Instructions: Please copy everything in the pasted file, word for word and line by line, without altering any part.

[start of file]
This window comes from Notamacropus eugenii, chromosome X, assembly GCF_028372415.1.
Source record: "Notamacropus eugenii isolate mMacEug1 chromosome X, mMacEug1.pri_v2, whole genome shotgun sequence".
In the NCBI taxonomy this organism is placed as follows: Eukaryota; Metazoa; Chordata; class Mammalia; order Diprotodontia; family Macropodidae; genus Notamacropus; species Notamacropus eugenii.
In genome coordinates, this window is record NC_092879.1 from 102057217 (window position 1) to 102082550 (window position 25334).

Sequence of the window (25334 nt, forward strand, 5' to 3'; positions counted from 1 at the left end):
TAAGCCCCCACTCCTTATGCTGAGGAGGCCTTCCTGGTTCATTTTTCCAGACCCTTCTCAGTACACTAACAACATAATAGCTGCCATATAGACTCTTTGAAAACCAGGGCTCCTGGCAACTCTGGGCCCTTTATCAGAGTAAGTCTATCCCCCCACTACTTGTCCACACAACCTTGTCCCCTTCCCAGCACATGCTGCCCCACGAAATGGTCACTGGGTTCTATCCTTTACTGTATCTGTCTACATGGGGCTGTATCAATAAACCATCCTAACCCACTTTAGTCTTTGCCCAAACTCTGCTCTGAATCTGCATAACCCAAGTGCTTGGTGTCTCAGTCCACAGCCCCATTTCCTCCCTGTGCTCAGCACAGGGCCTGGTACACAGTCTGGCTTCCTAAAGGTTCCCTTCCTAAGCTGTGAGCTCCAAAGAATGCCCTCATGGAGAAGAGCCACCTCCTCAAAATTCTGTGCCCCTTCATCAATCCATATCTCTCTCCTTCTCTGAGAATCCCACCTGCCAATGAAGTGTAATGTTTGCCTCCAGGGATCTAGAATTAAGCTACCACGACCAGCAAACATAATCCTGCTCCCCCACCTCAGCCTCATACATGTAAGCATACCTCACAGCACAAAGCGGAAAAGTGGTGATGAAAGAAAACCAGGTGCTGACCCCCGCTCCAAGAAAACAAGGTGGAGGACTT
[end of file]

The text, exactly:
This window comes from Notamacropus eugenii, chromosome X, assembly GCF_028372415.1.
Source record: "Notamacropus eugenii isolate mMacEug1 chromosome X, mMacEug1.pri_v2, whole genome shotgun sequence".
In the NCBI taxonomy this organism is placed as follows: Eukaryota; Metazoa; Chordata; class Mammalia; order Diprotodontia; family Macropodidae; genus Notamacropus; species Notamacropus eugenii.
In genome coordinates, this window is record NC_092879.1 from 102057217 (window position 1) to 102082550 (window position 25334).

Sequence of the window (25334 nt, forward strand, 5' to 3'; positions counted from 1 at the left end):
TAAGCCCCCACTCCTTATGCTGAGGAGGCCTTCCTGGTTCATTTTTCCAGACCCTTCTCAGTACACTAACAACATAATAGCTGCCATATAGACTCTTTGAAAACCAGGGCTCCTGGCAACTCTGGGCCCTTTATCAGAGTAAGTCTATCCCCCCACTACTTGTCCACACAACCTTGTCCCCTTCCCAGCACATGCTGCCCCACGAAATGGTCACTGGGTTCTATCCTTTACTGTATCTGTCTACATGGGGCTGTATCAATAAACCATCCTAACCCACTTTAGTCTTTGCCCAAACTCTGCTCTGAATCTGCATAACCCAAGTGCTTGGTGTCTCAGTCCACAGCCCCATTTCCTCCCTGTGCTCAGCACAGGGCCTGGTACACAGTCTGGCTTCCTAAAGGTTCCCTTCCTAAGCTGTGAGCTCCAAAGAATGCCCTCATGGAGAAGAGCCACCTCCTCAAAATTCTGTGCCCCTTCATCAATCCATATCTCTCTCCTTCTCTGAGAATCCCACCTGCCAATGAAGTGTAATGTTTGCCTCCAGGGATCTAGAATTAAGCTACCACGACCAGCAAACATAATCCTGCTCCCCCACCTCAGCCTCATACATGTAAGCATACCTCACAGCACAAAGCGGAAAAGTGGTGATGAAAGAAAACCAGGTGCTGACCCCCGCTCCAAGAAAACAAGGTGGAGGACTT